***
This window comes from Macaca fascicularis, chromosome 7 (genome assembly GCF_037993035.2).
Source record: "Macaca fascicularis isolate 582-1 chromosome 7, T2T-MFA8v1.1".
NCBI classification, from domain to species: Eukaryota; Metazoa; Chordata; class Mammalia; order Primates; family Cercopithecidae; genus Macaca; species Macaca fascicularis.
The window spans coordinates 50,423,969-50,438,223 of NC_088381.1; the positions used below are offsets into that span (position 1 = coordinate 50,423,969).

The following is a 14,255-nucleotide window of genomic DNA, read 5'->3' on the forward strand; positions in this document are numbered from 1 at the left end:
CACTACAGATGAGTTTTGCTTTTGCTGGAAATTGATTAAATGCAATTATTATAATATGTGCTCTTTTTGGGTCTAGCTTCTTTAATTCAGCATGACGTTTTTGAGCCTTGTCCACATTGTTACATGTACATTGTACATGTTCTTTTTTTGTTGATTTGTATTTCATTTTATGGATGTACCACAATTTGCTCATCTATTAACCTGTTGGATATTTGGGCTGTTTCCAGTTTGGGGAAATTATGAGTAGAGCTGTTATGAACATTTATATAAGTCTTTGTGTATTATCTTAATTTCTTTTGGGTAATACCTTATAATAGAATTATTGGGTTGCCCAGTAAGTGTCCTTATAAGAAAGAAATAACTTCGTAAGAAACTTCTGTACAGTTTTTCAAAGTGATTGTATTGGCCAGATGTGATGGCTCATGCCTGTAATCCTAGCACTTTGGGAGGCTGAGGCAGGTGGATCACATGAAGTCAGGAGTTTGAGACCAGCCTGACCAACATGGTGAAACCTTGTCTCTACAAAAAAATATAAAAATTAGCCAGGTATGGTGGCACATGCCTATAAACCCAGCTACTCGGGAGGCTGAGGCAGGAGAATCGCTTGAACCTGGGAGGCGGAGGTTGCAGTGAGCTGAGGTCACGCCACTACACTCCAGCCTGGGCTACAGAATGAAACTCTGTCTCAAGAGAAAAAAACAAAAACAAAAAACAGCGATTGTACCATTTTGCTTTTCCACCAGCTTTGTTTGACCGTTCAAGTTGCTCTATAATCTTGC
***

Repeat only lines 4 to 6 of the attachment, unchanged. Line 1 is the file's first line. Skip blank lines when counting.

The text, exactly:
The window spans coordinates 50,423,969-50,438,223 of NC_088381.1; the positions used below are offsets into that span (position 1 = coordinate 50,423,969).

The following is a 14,255-nucleotide window of genomic DNA, read 5'->3' on the forward strand; positions in this document are numbered from 1 at the left end:
CACTACAGATGAGTTTTGCTTTTGCTGGAAATTGATTAAATGCAATTATTATAATATGTGCTCTTTTTGGGTCTAGCTTCTTTAATTCAGCATGACGTTTTTGAGCCTTGTCCACATTGTTACATGTACATTGTACATGTTCTTTTTTTGTTGATTTGTATTTCATTTTATGGATGTACCACAATTTGCTCATCTATTAACCTGTTGGATATTTGGGCTGTTTCCAGTTTGGGGAAATTATGAGTAGAGCTGTTATGAACATTTATATAAGTCTTTGTGTATTATCTTAATTTCTTTTGGGTAATACCTTATAATAGAATTATTGGGTTGCCCAGTAAGTGTCCTTATAAGAAAGAAATAACTTCGTAAGAAACTTCTGTACAGTTTTTCAAAGTGATTGTATTGGCCAGATGTGATGGCTCATGCCTGTAATCCTAGCACTTTGGGAGGCTGAGGCAGGTGGATCACATGAAGTCAGGAGTTTGAGACCAGCCTGACCAACATGGTGAAACCTTGTCTCTACAAAAAAATATAAAAATTAGCCAGGTATGGTGGCACATGCCTATAAACCCAGCTACTCGGGAGGCTGAGGCAGGAGAATCGCTTGAACCTGGGAGGCGGAGGTTGCAGTGAGCTGAGGTCACGCCACTACACTCCAGCCTGGGCTACAGAATGAAACTCTGTCTCAAGAGAAAAAAACAAAAACAAAAAACAGCGATTGTACCATTTTGCTTTTCCACCAGCTTTGTTTGACCGTTCAAGTTGCTCTATAATCTTGC